How Lionel Messi’s stats show how Barcelona went wrong at PSG

How Lionel Messi’s stats show how Barcelona went wrong at PSG

To explain Barcelona’s capitulation at the hands of Paris Saint-Germain, you need only look at the influence of Lionel Messi.

The world’s greatest player was a shadow of himself at Parc des Princes on a night the Catalans will quickly want to forget.

Lacking in creativity and execution, struggling to find wriggle-room where usually he can bend and twist between defenders at will… this was unusually subdued from the Argentinian. And really, subdued is far too kind.

Messi didn’t have a single touch in the PSG penalty box. Not one. Whether that was a result of Barca’s attacking unit suffering collective brain freeze or the hosts’ backline coming up with the perfect gameplan doesn’t really matter. What matters is the stat.

Without their talisman dictating play, Barcelona are a fraction of the threat.

And Messi was nowhere near a dictatorship on Tuesday.

He won only 70 per cent of his duels – the same on the night as Luis Suarez – and completed just 28 passes all evening.

Twenty-eight.

To provide a bit of context, his goalkeeper – Andre ter Stegen – made 30.

He lost the ball a whopping 18 times, only had one shot all night and exchanged passes with Suarez on just five occasions.

This was the World Cup finalist at his most impotent; at the end of the match he stood alone briefly in the Paris night, stunned, hands on hips. ‘What just happened?’

Well, Lionel, you were embarrassed. Embarrassed by a PSG manager in Unai Emery who had only beaten your side once in 23 attempts.

Embarrassed by a PSG winger named Angel di Maria who became the first man to score two goals from outside the box in the same Champions League game against Barca since 2004.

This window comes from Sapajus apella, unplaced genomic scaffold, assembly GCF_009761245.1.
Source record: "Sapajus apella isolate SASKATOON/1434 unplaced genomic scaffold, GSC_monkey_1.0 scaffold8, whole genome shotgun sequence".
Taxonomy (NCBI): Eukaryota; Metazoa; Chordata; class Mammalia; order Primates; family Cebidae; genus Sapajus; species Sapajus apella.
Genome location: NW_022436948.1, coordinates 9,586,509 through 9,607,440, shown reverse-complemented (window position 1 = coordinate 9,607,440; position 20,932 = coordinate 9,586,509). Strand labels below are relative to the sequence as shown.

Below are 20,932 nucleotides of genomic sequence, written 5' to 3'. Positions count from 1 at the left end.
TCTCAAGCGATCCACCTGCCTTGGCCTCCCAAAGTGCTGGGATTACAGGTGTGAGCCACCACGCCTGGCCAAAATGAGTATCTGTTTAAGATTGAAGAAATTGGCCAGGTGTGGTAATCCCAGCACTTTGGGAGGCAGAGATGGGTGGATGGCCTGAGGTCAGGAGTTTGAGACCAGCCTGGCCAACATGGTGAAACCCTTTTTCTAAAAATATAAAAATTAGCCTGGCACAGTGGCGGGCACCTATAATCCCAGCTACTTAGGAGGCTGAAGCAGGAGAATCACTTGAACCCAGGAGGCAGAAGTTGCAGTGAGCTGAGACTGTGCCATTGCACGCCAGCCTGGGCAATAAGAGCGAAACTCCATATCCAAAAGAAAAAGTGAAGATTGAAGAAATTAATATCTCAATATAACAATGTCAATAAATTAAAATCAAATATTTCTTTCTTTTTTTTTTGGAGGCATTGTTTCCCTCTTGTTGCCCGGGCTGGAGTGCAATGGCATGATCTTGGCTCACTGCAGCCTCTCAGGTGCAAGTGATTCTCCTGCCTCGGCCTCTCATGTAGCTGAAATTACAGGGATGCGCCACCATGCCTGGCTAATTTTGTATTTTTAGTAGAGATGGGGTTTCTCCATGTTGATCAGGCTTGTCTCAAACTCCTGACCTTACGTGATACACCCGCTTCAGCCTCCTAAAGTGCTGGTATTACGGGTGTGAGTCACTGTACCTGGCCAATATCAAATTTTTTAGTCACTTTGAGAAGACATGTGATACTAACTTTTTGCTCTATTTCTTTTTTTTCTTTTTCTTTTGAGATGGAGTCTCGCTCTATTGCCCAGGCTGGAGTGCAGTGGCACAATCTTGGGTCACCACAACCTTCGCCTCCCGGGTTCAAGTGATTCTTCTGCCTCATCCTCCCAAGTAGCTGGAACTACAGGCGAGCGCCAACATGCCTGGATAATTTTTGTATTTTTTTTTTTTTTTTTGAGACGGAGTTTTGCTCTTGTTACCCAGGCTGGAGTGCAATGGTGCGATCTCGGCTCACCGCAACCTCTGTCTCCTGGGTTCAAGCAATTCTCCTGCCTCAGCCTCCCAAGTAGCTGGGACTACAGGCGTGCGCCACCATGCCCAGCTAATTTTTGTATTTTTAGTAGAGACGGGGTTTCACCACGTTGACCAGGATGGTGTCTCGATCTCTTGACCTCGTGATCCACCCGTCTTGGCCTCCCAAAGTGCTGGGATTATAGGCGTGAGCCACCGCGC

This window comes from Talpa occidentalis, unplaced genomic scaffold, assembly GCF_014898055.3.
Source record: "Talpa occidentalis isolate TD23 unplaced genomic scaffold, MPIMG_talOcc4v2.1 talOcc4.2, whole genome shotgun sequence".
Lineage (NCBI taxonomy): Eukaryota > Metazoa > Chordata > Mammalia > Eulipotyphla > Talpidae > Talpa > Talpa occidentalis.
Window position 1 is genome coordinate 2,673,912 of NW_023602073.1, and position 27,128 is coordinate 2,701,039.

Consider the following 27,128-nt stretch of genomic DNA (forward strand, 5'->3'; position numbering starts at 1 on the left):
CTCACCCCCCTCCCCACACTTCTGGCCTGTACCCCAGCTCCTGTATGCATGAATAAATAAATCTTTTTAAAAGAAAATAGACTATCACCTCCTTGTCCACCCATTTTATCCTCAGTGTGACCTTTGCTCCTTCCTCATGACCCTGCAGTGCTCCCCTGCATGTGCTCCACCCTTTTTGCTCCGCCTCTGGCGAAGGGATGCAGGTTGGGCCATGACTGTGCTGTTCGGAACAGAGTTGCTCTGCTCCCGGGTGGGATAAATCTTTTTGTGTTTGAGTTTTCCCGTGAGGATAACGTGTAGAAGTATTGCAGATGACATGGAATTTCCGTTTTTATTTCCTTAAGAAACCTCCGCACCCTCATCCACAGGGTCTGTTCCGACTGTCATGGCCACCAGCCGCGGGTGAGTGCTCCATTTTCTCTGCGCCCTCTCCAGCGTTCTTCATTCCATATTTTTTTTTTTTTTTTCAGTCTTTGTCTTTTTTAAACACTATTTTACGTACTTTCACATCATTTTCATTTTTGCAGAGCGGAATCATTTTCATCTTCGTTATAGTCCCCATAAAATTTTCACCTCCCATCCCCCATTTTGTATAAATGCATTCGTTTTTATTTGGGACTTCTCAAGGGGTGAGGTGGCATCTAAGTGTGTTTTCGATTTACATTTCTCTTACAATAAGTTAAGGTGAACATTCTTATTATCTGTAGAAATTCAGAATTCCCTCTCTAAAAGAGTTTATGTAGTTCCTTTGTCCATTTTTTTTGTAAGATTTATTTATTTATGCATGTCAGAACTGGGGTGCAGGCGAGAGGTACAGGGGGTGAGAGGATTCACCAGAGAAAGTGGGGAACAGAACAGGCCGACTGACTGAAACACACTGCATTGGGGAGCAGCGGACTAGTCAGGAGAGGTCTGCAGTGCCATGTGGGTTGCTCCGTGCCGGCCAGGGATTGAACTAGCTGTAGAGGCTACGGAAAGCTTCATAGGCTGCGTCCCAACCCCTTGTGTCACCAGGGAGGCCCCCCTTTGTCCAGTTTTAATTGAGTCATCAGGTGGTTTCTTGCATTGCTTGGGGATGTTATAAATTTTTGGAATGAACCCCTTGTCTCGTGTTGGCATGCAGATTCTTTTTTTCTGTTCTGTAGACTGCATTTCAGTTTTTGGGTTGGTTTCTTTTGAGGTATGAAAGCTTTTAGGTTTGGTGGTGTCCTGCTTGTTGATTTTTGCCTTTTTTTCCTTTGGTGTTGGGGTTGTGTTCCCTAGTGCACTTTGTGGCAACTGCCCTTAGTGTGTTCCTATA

Embarrassed by a lack of defensive co-ordination and an absence of attacking forethought.

No team has ever come back from 4-0 down at the end of a first leg in this competition to progress; Barca have an almighty job on their hands when they entertain their French guests at the Nou Camp in early March.

To recover from this would be Luis Enrique’s greatest moment as a coach… if he doesn’t, he may not have all that long left in the hotseat.

In truth, he might not have all that long left whatever the result.

The Spanish papers railed on Enrique on Wednesday, hounding him for Barca’s defeat.

There is a growing sense that he cannot last in the role, particularly if Messi has a say in the direction of the team.

Messi, of course, is still to sign a new contract at the Nou Camp. He holds sway in Catalonia.

Enrique cannot risk leaving Barcelona with great midweek chasms without European fixtures in the spring but history says, loudly and clearly, that there is is next to no hope of a comeback.

Not after this Valentine’s Day massacre.

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